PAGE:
Hydro Electric Power 

 How do Hydroelectric Dams Work

    How do dams work? Hydroelectric dams work by converting the movement or falling of water into useful forms of energy such as electricity. Many forms of hydro power exist and have been used by humans throughout history. Some examples of this are watermills which powered machinery such as sawmills, irrigation which used gravity, and dams which use falling water to power turbines. This page will focus on hydroelectric dams as it’s the most commonly used hydro power today. 

     Hydroelectric dams use a reservoir to create potential energy from the dammed water. This water flows through an intake and into a large pipe called a penstock. The penstock feeds water into a turbine which powers a generator.

The dam generator consists of a turbine powered by water flowing through the wicket gate. This gate can be opened more or less to determine the rate of flow through the turbine and thus the amount of power generated. The turbine is attached by a shaft to an electric generator.

According to Faraday’s law of induction, “The induced electromotive force (EMF) in any closed circuit is equal to the time rate of change of the magnetic flux through the circuit.” Essentially this means if you have a closed circuit (such as a coil of copper wire connected at both ends) and you move magnets through it (changing the magnetic flux) you can produce electromotive force (electricity).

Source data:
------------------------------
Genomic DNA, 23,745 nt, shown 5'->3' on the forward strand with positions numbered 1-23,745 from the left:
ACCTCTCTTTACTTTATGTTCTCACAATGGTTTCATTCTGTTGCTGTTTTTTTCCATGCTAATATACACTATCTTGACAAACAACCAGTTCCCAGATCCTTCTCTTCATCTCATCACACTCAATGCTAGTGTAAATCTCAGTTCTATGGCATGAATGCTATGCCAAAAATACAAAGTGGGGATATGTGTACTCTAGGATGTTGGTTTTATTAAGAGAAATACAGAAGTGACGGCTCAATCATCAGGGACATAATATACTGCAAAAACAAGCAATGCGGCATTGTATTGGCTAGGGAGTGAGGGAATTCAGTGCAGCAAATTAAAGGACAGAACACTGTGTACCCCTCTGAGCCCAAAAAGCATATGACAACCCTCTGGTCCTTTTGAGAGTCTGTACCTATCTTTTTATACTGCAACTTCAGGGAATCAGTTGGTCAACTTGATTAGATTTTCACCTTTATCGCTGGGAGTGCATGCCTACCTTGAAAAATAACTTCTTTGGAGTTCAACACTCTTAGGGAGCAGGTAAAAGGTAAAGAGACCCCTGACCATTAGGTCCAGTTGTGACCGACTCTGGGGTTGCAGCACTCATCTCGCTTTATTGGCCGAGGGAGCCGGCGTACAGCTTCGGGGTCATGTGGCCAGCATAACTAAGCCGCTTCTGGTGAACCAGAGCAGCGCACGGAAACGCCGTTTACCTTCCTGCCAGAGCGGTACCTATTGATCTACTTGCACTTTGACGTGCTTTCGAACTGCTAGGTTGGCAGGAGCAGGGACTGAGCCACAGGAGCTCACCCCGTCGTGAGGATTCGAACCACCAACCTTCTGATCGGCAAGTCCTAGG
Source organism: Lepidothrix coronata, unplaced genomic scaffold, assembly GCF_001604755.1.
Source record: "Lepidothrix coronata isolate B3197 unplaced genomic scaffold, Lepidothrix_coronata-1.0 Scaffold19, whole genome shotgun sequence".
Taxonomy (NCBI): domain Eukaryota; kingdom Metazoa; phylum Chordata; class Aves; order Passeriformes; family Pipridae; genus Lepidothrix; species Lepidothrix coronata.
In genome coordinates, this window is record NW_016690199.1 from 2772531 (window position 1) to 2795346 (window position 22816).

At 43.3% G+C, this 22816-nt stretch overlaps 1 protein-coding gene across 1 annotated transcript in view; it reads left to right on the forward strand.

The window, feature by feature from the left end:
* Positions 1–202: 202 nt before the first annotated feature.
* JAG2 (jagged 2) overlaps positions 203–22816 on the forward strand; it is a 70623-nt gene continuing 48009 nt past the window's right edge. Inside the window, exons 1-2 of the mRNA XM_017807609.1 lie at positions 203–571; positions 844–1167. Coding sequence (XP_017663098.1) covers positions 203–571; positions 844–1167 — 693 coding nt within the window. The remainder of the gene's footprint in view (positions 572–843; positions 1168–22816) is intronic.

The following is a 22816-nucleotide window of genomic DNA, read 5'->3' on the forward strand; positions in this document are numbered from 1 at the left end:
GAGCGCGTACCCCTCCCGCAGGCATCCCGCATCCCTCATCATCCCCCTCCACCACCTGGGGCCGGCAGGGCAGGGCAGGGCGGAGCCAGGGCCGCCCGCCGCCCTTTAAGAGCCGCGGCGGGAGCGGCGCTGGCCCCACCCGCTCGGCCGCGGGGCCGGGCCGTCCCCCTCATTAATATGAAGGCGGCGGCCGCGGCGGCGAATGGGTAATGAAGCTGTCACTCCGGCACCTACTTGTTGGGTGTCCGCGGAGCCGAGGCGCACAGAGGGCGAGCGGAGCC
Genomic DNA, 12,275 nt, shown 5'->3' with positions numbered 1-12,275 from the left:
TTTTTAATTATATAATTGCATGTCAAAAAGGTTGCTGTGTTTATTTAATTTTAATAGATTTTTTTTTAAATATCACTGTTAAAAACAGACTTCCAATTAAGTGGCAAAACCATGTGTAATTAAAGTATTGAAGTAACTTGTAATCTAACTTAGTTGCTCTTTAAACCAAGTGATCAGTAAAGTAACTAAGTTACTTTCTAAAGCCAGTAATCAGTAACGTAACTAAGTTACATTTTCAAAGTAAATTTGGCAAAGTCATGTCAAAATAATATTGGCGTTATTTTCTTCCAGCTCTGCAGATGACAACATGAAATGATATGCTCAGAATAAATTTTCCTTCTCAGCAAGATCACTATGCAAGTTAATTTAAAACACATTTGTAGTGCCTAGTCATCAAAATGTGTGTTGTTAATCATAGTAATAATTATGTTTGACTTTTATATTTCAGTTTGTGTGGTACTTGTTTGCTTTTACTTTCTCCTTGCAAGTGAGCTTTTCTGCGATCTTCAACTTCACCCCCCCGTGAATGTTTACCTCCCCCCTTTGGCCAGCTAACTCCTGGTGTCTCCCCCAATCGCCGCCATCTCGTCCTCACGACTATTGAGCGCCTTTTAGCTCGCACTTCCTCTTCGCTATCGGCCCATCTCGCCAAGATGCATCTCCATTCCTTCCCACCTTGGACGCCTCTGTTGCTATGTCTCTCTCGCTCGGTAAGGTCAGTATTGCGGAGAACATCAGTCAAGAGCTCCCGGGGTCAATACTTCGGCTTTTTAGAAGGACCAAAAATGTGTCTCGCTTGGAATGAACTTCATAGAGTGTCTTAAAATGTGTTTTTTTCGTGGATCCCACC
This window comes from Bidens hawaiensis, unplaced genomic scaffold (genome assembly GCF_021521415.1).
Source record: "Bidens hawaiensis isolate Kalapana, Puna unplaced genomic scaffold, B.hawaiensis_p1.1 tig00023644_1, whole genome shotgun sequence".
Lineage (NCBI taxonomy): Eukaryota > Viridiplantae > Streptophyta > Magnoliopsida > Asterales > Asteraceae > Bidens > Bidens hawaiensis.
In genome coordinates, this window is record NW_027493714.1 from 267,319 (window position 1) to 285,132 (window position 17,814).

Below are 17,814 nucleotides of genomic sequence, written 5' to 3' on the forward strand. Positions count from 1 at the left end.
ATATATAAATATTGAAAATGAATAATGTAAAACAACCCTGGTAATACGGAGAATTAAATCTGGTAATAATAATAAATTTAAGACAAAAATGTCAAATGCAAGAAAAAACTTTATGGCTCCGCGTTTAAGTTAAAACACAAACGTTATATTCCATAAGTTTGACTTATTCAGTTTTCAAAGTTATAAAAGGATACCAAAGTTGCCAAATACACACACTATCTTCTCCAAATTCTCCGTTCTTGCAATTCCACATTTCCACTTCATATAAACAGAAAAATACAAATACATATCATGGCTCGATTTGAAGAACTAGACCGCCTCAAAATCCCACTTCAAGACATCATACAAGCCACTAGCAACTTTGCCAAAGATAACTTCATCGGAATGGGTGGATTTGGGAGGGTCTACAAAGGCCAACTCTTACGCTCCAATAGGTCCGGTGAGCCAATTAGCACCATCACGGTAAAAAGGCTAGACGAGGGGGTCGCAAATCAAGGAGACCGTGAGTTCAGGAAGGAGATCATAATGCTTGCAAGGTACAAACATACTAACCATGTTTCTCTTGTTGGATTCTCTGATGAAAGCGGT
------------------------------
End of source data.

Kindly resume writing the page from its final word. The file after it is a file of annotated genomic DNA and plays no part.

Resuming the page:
Looking at the image above you’ll notice two parts at the top of a hydroelectric turbine, the stator and rotor. The stator provides the closed circuit by looping wire which leaves the generator (this loop is still connected but we place a load on the circuit, the electrical grid) and the rotor has magnets attached or evenly distributed metal with magnets outside the system (as shown in the image). When the rotor spins due to the water turning the blades of the turbine it begins to produce magnetic flux as the magnets move or system moves relative to the magnets. This creates electromotive force in the closed circuit of wire which is connected to the electrical grid and thus electricity has been generated from flowing water.

definition, explanations and diagrams provided by Renewable energy index

Maximum amount of Usable Energy from a Hydro Electric Dam

Advantages:

Most efficiency energy at around 90% efficiency 

Low operating costs once construction is complete

Proven economically viable energy source.

Zero greenhouse gas emissions during operation.

Sustainable renewable energy source (condensation/evaporation cycle).

Disadvantages:

 Dramatically alters local hydrology and habitat for plants, fishes, and microbial life.

Reduces amount of arable land available.

High up-front construction costs compared to conventional energy (fossil fuels).

Poses danger to downriver settlements if dam fails.

Most dams use concrete which produces a lot of greenhouse gas emissions during production.